New Instance of Pony Botnet Steals Virtual Currencies

New Instance of Pony Botnet Stealing Bitcoins and Other Virtual Currencies
New Instance of Pony Botnet Stealing Bitcoins and Other Virtual Currencies

In just four months from September 3013 to January 2014, this new Pony botnet stole 600,000 websites, 100,000 emails, 6,000 FTP, 900 secure shell, and 800 remote desktop credentials. It did this primarily through its keylogging capability which records the data before sending it back to the criminals' server. The difference now, however, is that Pony has been modified to further steal 31 different virtual currencies; and has successfully stolen primarily Bitcoins (355), Litecoins (280), Primecoins (33) and Feathercoins (46).

Just over a year ago bitcoins were valued at around £30. Since then they peaked at around $1000 and are currently valued at about $600. As their value has increased, so has the interest of thieves. Trustwave explains that the attraction is heightened by the ease of theft, and automatically hidden trail: there is no such thing as 'marked money', registered owner or audit trail of accounts with bitcoins.

Bitcoins are held in virtual wallets, which, explain Trustwave's researchers, "are essentially pairs of private and public keys.  Whoever holds the private key to a wallet is the owner of that wallet and no name, ID or history is associated with the wallet." 

So stealing bitcoins requires nothing more than stealing the private key associated with the virtual wallet. Once done, the content of the wallet can be transferred to another wallet and kept or cashed via a trading website. This can be done in complete safety by the criminal since bitcoin trades are both irreversible and anonymous – and as far as the currency is concerned, by pwning the private key, the criminal legitimately owns the bitcoins.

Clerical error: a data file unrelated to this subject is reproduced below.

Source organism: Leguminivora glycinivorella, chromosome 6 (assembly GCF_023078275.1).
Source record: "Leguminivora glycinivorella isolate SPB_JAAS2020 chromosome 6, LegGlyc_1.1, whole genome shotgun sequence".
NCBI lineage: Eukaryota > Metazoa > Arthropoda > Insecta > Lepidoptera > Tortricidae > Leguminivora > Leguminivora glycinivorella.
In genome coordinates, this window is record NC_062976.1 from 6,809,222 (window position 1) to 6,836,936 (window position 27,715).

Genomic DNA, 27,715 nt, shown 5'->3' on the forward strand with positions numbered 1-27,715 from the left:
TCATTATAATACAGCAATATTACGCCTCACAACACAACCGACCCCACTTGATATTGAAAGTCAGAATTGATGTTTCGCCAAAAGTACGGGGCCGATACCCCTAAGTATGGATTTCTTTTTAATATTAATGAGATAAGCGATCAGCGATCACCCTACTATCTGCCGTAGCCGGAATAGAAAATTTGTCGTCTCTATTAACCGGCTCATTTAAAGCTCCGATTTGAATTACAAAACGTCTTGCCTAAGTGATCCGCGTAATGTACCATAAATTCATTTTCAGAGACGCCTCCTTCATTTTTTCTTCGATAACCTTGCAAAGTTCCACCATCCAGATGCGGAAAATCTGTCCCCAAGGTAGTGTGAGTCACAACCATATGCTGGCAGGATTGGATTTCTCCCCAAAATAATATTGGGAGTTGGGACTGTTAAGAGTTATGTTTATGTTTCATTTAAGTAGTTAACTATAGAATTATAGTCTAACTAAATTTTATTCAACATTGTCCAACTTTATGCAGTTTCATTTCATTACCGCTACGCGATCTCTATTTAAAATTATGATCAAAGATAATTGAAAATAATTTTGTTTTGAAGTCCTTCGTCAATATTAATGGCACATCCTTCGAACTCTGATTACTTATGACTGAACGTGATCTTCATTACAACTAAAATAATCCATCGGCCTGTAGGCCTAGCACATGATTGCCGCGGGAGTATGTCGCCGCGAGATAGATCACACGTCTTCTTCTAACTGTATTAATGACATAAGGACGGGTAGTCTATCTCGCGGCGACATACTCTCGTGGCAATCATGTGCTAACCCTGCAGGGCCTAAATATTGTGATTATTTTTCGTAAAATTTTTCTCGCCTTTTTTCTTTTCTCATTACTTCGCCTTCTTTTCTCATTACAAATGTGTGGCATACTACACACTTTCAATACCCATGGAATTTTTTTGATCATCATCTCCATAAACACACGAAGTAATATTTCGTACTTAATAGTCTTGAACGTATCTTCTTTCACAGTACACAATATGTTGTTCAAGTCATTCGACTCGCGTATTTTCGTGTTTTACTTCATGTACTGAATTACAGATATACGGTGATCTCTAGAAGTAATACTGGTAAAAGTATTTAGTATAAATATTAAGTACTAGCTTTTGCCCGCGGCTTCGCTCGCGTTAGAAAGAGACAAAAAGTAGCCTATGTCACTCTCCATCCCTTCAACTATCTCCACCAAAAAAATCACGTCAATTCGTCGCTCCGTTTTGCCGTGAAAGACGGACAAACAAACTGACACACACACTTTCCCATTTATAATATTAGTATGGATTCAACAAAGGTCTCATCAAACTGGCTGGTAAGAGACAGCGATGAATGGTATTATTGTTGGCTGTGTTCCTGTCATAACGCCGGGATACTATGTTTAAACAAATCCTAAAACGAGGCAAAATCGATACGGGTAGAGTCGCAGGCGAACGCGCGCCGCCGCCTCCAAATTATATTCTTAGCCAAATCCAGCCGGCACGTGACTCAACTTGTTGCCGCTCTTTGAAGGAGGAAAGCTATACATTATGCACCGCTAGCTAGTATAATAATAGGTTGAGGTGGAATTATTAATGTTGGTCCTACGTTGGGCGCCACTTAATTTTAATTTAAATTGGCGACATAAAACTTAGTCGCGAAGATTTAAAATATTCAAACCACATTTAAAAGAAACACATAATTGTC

Since the Pony botnet is geared to steal credentials, it is an easy leap to stealing virtual currency credentials. In theory, notes Trustwave, "The owner can encrypt the wallet with a password that they must then enter in order to use their wallet, this helps protect their private key.  If the wallet.dat file is encrypted this way, a thief still cannot obtain the private key from within it, but… Sadly, it seems that most users do not encrypt their wallets with a password."

The total value of virtual currency stolen by this Pony amounts to $220,000 – which could perhaps be considered small potatoes by modern cybercriminal thefts, but is nevertheless indicative of a growing trend. Bitcoins and other virtual currencies will be increasingly targeted as they increase in value – and users will need to understand that protecting their wallets is the only way they can protect their money.

What’s hot on Infosecurity Magazine?